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Remembered Light: Glass Fragments from World War II

TACOMA, WA.-The Washington State History Museum is the first museum to host Remembered Light: Glass Fragments from World War II, The McDonald Windows, a new exhibit of glass art pieces featuring shards of stained glass from European sanctuaries damaged or destroyed during World War II. The exhibit will be on view January 12, 2008 through March 2, 2008.

U.S. Army Chaplain Frederick A. McDonald gathered more than 300 stained glass shards from the rubble of war-shattered churches and a synagogue as he traveled with General Omar Bradley’s 12th Army Group from 1944 to 1945. For the next 55 years, the glass fragments remained under McDonald’s bed in a cardboard box. One evening in 1999, during a dinner party with friends, Seattle-born McDonald shared the story of the glass shards. One of the dinner guests contacted Reflection Studios, a nationally renowned stained-glass studio. Stained-glass artist Armelle Le Roux then met with McDonald and what ensued were a great friendship and an ambitious project to turn the glass fragments into pieces of art, each telling the story of World War II through McDonald’s eyes.

McDonald worked with glass artists from around the world until his death in 2002, providing inspiration and focus to turn shards of stained glass into beautiful windows through which light would once again shine. With Le Roux as the project leader, the artists incorporated the shards and McDonald’s recollections into windows and other works, each offering a snapshot of McDonald’s experiences in war-torn Europe. The project was finally completed in 2006.

In all, 13 artists created 25 windows and other glass art pieces in diverse media including ceramic, silk screen, vinyl, copper, and glass. Their work takes a range of forms and dimensions, varying from a 9 x 14-inch glass book by Le Roux, its shard from an unknown site, to a 41 x 30-inch crown of thorns created in antique glass by Narcissus Quagliata, with shards from the Cathedral of St. Stephen in Metz, France. Artists include: Craig Clemens, Joseph Distefano, Peter K. Eichhorn, Misty Gamble, Constance Levathes, Ariana Makau, Narcissus Quagliata, Alan Rhodes, Robert Shank, Irmigard Steding, and Daniel Ziegler.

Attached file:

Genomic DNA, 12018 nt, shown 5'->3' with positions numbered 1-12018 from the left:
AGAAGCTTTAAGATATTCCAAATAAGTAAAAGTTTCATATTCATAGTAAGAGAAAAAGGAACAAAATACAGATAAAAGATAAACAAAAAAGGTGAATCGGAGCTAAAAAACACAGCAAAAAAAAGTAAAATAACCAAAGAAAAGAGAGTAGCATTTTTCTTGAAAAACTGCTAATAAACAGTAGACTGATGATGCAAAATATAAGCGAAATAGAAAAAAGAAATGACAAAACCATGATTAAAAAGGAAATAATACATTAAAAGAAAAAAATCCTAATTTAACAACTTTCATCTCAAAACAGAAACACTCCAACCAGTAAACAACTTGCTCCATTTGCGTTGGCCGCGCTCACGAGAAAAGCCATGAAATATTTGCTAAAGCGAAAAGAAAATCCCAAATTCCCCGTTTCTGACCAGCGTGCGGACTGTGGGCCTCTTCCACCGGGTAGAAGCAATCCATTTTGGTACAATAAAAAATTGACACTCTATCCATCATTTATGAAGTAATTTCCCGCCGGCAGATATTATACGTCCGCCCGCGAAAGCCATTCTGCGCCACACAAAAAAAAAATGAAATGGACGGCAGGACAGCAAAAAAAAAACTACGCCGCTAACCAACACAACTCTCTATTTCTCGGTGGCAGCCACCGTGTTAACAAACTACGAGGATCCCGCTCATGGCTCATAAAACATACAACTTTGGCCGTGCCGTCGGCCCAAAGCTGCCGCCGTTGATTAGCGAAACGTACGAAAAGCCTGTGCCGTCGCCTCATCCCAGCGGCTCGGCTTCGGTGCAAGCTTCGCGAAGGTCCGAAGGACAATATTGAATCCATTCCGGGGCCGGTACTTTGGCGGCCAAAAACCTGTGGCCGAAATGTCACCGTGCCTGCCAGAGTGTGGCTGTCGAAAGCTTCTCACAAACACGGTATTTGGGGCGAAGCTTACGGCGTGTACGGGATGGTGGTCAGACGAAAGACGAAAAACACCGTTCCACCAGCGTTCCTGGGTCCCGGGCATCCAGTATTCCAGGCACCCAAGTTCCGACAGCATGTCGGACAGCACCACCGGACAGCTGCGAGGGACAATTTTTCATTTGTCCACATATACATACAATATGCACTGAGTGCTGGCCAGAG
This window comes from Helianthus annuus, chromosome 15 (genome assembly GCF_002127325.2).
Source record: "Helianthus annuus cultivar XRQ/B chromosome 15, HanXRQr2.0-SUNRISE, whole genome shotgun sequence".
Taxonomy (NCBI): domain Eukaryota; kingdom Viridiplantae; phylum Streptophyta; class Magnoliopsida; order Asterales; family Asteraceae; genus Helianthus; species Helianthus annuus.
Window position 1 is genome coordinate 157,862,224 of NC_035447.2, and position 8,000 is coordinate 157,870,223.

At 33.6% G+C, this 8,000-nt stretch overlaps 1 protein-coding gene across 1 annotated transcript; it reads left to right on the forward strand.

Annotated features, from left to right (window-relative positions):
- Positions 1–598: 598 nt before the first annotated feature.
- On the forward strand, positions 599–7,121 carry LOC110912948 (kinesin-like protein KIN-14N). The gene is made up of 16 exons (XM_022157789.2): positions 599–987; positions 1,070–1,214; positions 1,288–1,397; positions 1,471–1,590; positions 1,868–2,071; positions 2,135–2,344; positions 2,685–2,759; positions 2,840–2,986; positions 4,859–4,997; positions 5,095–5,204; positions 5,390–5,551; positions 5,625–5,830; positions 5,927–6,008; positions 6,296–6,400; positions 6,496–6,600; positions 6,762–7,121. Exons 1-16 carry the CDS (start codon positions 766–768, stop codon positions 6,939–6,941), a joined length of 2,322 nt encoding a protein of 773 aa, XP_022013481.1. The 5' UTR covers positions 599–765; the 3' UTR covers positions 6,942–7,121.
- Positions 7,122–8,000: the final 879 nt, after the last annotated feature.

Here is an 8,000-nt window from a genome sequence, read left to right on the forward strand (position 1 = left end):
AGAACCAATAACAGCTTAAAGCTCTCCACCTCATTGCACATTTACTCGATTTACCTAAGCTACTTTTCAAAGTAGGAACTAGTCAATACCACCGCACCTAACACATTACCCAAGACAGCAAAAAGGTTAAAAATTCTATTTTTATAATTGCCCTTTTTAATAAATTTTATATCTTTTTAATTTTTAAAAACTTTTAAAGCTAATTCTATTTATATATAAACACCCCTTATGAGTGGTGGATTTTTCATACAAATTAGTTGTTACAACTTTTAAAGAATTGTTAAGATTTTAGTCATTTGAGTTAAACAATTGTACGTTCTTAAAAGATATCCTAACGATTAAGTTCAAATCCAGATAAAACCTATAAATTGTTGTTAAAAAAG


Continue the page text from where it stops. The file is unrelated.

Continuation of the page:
Frederick A. McDonald was born in Seattle in 1908. A graduate of the General Seminary of the Episcopal Church, his early pastoral vocation took him from Rhode Island to Washington and Oregon. After attending the Chaplain School at Harvard University in 1942, McDonald served at Fort Mason, in San Francisco, and was subsequently posted to General Omar Bradley’s 12th Army Group. He taught at Biarritz Army University in France before returning to America after the war. McDonald’s last parish assignment was at St. Luke’s Episcopal Church in San Francisco, where he lived during the last two decades of his life.

Remembered Light: Glass Fragments from World War II, The McDonald Windows was developed by the Frederick A. McDonald Foundation. After a national tour, the exhibit will be permanently housed at the Presidio Main Post Interfaith Chapel in San Francisco.

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